Saturday 13 April 2013

The Gaucho Experience

His name was Rocky. At first glance, he certainly looked like a horseman who knew what he was doing. He emerged from behind his stables dressed top-to-toe in khaki, a cowboy hat, and expensive knee-length leather boots, a flourish of green silk around his neck. This, we had been told, was THE man to go to for a true Argentinian gaucho experience.

Yet Rocky appeared confused by the presence of 5 tourists surveying his patch. Fair to say it wasn’t quite what we expected.  We were just outside the town of Cafayate – a picturesque region of green vines and ochre mountains - but the painter’s brush seemed to have missed Rocky’s drab, dusty brown yard which was festooned with flies and littered with rusting cars. In the stifling midday heat, a quartet of saddled horses picked their way towards the shade, nudging the dirt wistfully for a blade of grass. Hmmm.  

Peering at us from behind comically thick glasses, Rocky had a slightly crazed look. His friend at our backpackers had warned us he was “un poco loco,” but he’d let us go fast.  But as he walked towards us, and staggered sideways into his horse, alarm bells began to ring – he wasn’t just crazy, he was completely, rottenly, drunk. In a country where wine goes down like water, it seems Rocky had spent the morning imbibing his mother’s home brew.

He pulled himself together enough to show us round his stables – yep, there were the bottles of homemade wine (a fair amount missing), and in the stable next door, a tatty nativity scene (naturally). Then he pointed proudly at his piece-de-resistance: a huge stuffed condor, its outstretched wings spanning two metres, pinned to the stable wall like it had just slammed into it in mid-flight. Things were getting bizarre.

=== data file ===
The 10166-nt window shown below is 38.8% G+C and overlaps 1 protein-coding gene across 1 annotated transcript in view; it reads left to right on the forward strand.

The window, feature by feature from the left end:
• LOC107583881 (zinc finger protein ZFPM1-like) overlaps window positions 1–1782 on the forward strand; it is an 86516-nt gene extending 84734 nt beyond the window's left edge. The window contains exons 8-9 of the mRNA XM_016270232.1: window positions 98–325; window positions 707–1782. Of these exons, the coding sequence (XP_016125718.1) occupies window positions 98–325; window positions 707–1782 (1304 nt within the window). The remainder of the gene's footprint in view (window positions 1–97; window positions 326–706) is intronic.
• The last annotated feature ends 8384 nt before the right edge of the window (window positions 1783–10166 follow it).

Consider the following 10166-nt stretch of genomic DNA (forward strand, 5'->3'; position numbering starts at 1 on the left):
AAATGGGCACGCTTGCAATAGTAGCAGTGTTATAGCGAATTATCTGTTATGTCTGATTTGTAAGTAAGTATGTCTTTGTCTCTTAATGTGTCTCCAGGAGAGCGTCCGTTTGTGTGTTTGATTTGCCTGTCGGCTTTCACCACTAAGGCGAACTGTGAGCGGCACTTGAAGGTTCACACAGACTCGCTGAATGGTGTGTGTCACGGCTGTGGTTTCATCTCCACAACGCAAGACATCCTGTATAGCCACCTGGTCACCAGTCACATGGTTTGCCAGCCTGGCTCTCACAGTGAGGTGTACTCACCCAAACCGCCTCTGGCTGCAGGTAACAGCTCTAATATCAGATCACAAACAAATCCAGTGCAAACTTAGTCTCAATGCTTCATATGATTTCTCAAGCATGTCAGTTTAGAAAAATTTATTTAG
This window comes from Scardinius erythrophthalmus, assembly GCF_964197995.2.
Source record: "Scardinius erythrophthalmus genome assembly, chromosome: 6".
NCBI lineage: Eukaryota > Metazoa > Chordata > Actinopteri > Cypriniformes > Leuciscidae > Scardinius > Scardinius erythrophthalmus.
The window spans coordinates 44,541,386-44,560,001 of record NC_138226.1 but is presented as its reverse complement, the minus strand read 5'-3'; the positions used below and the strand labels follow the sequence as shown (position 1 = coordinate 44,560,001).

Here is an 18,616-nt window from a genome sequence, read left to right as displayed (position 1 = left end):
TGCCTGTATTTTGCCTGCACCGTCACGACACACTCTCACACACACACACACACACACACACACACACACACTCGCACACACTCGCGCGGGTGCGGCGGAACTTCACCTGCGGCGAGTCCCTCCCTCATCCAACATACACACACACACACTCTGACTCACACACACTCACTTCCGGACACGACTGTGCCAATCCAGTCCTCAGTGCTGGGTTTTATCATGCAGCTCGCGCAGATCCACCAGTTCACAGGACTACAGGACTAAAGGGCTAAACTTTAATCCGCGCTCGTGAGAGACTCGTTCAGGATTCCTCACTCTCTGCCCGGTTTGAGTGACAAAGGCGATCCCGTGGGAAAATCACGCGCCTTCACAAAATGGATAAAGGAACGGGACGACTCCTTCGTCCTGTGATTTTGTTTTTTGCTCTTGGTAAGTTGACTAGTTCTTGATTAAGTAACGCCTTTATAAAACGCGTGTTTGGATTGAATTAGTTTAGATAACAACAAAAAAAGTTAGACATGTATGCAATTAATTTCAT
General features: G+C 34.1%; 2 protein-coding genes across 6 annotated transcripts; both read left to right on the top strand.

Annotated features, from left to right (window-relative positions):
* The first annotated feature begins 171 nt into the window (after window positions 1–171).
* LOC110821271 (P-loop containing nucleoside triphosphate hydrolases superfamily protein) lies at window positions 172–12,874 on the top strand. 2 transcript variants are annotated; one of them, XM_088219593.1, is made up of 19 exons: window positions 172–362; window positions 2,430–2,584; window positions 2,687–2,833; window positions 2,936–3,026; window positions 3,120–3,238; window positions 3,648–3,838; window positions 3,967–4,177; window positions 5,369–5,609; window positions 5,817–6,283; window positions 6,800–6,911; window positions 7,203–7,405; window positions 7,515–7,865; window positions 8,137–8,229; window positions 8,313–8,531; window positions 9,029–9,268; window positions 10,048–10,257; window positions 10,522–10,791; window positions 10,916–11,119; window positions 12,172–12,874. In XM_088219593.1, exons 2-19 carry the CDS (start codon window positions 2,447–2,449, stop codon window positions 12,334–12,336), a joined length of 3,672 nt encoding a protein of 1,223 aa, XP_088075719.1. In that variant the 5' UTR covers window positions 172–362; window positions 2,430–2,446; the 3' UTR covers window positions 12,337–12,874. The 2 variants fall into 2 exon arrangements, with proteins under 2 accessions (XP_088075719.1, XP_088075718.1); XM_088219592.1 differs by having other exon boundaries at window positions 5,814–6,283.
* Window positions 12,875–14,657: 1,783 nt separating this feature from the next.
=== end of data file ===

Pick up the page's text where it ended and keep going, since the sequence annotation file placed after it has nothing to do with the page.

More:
We debated whether it was wise to get on horses with the local nutcase, who owned no helmets, and had clearly made his horses’ cruddy stirrups himself. But there’s something about being on holiday that makes you throw caution to the wind, so we saddled up, turning down the offer of a wine for the road and vowing not to go at the speeds we’d hoped for before turning up.

Thank god we did. Being on horseback seemed to sober Rocky up, and we filed down a dusty, bone-dry lane to emerge into spectacular scenery. The Rio Chusca threaded its way through a landscape of burgundy sandstone, exposing layers of beautifully twisting rock formations. In the distance, the rock rose up into a dramatic canyon. It was breath-taking.

Were it not for the heat we would have ridden for hours – but we turned for home down the dusty main street of one of the oldest towns in Argentina, with bemused locals waving as the wannabe gauchos rode by.

Back at the ranch, Rocky convinced us to join him in a tasting of his Mum’s overwhelmingly sweet wines. Our taxi arrived in the nick of time. “Moi loco, eh?” our driver said, and spent the trip back to town regaling us with stories of Rocky’s drunken misdemeanours. As he turned back to chat to us in the back seat, eyes-not-at-all on the road, it became apparent our chauffeur wasn’t exactly sober himself.  Welcome to wine country. 

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